Writing by Giulia Nicosia // Photograph by Stefania Papagni
Why is it that we talk about acceptance and self-love and then congratulate people for losing weight – a congratulation that causes the brain to release dopamine for engaging in a forced act we feel the need, but most probably not the desire to execute? Why is it perceived as such a big and pleasant compliment to be told you have lost weight? Why is it that we promote moral equality and respect towards people, no matter their shape, size, colour and social status, but clearly retain a stigma around weight gain or loss?
This post is not about body equality between thin and thick. It is about the fact that many people only feel accepted, comfortable in being their true selves, or value themselves as worthy when they are thin; so many of us are still utterly convinced that the closer we get to a size zero, the closer we will be to a key which opens all kind of doors.
As inconceivable as it sounds, this thought is so deeply ingrained into the roots of our society that it is, in fact, the norm by which people live and unconsciously judge and condemn others. The plantation of this thought has been drilled into us, guiding us towards a field of self-hatred, misconceived realities, and thoughts of worthlessness.
Only recently, models such as Iskra Lawrence, Ashley Graham, and Candice Huffine have become stars for their bravery and notable courage in doing what they love most, independent from their shape and size; but why is it such a big deal? The fact that these models are considered brave screams ultra-mega volumes in highlighting that society’s fat phobia is a very big issue which needs to be addressed.
Being considered a brave warrior for wearing a bikini, hence brushing off the ‘plus-size’ model label, simply increases the stigma surrounding bodies. Who wants to be called with a measurable noun preceded by the derogatory adjective ‘plus’, when we have always been taught that too much is always bad? Why haven’t these models always been popular on social media and prevalent in magazines, if – as society claims – all shapes and sizes are to be accepted? Labelling models with words that invoke the stigma itself while they are trying to break free from it, only serves to confuse young minds about their feelings towards their bodies. While they are trying to kill the stigma all at once, is a contradiction which only serves to confuse young minds about their feelings towards their bodies.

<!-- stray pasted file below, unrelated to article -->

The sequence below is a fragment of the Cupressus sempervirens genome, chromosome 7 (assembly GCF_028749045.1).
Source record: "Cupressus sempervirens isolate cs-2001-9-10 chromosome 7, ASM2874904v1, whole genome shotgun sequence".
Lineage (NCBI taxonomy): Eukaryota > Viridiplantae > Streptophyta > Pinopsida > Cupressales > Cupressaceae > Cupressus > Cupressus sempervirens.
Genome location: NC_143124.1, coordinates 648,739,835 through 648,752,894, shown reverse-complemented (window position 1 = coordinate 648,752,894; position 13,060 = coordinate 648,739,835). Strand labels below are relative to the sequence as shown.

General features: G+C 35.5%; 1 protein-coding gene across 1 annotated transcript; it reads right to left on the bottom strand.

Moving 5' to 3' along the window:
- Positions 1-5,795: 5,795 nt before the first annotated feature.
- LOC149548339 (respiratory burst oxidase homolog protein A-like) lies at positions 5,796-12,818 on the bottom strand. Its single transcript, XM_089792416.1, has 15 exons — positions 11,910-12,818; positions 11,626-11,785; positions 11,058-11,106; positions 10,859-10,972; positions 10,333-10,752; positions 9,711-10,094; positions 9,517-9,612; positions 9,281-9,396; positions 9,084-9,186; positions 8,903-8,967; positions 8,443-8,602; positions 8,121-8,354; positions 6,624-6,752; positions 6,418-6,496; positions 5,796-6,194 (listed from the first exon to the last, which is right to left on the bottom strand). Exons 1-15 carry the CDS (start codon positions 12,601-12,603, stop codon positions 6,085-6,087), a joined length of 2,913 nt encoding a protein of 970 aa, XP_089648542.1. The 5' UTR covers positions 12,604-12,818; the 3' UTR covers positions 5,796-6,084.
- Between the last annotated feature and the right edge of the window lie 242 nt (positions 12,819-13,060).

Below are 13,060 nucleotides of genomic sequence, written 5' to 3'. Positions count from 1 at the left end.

On the other side of the spectrum, most people are scared of becoming fat. Scared means fear. Fear means psychological distress. Stress means heightened level of hormonal and metabolism imbalance, which is arguably more dangerous than an ‘extra’ layer of fat.
I am eagerly awaiting the day we all start to accept that some bodies are rounder than others and are still perfectly healthy. Some bodies cannot, cannot, be a size 2, ever, simply because it’s not anatomically possible. For those people, a larger size is in fact ‘healthy.’ Most importantly, I am eager to see people feel worthy and loved both from the inside and outside,independent from the way they look, because there is so, so much more to a human being than their size or shape.
You may agree with all I’ve said, and yet,, if you have a piece of your favourite chocolate in mind, you may run to the kitchen, open the fridge, grab the piece of chocolate you so desire and deserve to indulge in, and yet, as you’re about to satisfy that sweet desire…you’ll stop. You’ll force yourself to believe that you need to win over temptation, because chocolate. Will. Make. You. Fat.[share]